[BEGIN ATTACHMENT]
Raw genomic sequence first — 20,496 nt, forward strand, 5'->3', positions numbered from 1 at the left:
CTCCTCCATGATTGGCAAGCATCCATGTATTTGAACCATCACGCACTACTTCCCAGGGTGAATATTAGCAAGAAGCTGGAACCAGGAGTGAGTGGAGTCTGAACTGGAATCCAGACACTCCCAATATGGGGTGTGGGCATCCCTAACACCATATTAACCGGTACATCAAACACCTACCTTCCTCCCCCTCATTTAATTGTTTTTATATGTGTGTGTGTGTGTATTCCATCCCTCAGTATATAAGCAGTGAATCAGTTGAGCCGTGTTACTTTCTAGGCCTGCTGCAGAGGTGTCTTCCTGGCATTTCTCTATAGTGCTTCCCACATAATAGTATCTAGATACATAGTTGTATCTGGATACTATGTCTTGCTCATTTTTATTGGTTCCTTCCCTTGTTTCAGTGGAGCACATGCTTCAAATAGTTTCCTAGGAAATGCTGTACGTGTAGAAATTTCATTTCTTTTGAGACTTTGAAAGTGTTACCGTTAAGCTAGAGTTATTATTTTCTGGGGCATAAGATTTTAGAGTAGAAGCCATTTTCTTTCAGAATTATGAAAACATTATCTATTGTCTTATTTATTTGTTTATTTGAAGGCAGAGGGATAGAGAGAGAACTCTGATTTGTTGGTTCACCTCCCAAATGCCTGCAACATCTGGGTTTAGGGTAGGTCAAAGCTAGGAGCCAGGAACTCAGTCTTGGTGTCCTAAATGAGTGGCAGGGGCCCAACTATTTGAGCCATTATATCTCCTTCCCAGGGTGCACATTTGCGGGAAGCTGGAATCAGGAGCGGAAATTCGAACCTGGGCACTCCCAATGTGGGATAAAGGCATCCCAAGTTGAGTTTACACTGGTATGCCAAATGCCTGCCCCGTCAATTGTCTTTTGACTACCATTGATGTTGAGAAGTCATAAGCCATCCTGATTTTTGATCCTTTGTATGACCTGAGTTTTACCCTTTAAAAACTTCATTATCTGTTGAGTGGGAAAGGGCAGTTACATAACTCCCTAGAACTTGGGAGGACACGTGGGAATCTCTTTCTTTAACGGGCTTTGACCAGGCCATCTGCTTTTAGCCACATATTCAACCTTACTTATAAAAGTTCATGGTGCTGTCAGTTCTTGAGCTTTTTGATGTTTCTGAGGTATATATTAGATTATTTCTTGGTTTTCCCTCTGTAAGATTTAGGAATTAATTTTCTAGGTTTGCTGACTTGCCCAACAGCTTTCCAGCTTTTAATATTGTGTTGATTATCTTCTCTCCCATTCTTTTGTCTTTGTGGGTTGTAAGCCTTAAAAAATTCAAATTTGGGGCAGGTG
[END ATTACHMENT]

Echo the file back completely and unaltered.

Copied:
Raw genomic sequence first — 20,496 nt, forward strand, 5'->3', positions numbered from 1 at the left:
CTCCTCCATGATTGGCAAGCATCCATGTATTTGAACCATCACGCACTACTTCCCAGGGTGAATATTAGCAAGAAGCTGGAACCAGGAGTGAGTGGAGTCTGAACTGGAATCCAGACACTCCCAATATGGGGTGTGGGCATCCCTAACACCATATTAACCGGTACATCAAACACCTACCTTCCTCCCCCTCATTTAATTGTTTTTATATGTGTGTGTGTGTGTATTCCATCCCTCAGTATATAAGCAGTGAATCAGTTGAGCCGTGTTACTTTCTAGGCCTGCTGCAGAGGTGTCTTCCTGGCATTTCTCTATAGTGCTTCCCACATAATAGTATCTAGATACATAGTTGTATCTGGATACTATGTCTTGCTCATTTTTATTGGTTCCTTCCCTTGTTTCAGTGGAGCACATGCTTCAAATAGTTTCCTAGGAAATGCTGTACGTGTAGAAATTTCATTTCTTTTGAGACTTTGAAAGTGTTACCGTTAAGCTAGAGTTATTATTTTCTGGGGCATAAGATTTTAGAGTAGAAGCCATTTTCTTTCAGAATTATGAAAACATTATCTATTGTCTTATTTATTTGTTTATTTGAAGGCAGAGGGATAGAGAGAGAACTCTGATTTGTTGGTTCACCTCCCAAATGCCTGCAACATCTGGGTTTAGGGTAGGTCAAAGCTAGGAGCCAGGAACTCAGTCTTGGTGTCCTAAATGAGTGGCAGGGGCCCAACTATTTGAGCCATTATATCTCCTTCCCAGGGTGCACATTTGCGGGAAGCTGGAATCAGGAGCGGAAATTCGAACCTGGGCACTCCCAATGTGGGATAAAGGCATCCCAAGTTGAGTTTACACTGGTATGCCAAATGCCTGCCCCGTCAATTGTCTTTTGACTACCATTGATGTTGAGAAGTCATAAGCCATCCTGATTTTTGATCCTTTGTATGACCTGAGTTTTACCCTTTAAAAACTTCATTATCTGTTGAGTGGGAAAGGGCAGTTACATAACTCCCTAGAACTTGGGAGGACACGTGGGAATCTCTTTCTTTAACGGGCTTTGACCAGGCCATCTGCTTTTAGCCACATATTCAACCTTACTTATAAAAGTTCATGGTGCTGTCAGTTCTTGAGCTTTTTGATGTTTCTGAGGTATATATTAGATTATTTCTTGGTTTTCCCTCTGTAAGATTTAGGAATTAATTTTCTAGGTTTGCTGACTTGCCCAACAGCTTTCCAGCTTTTAATATTGTGTTGATTATCTTCTCTCCCATTCTTTTGTCTTTGTGGGTTGTAAGCCTTAAAAAATTCAAATTTGGGGCAGGTG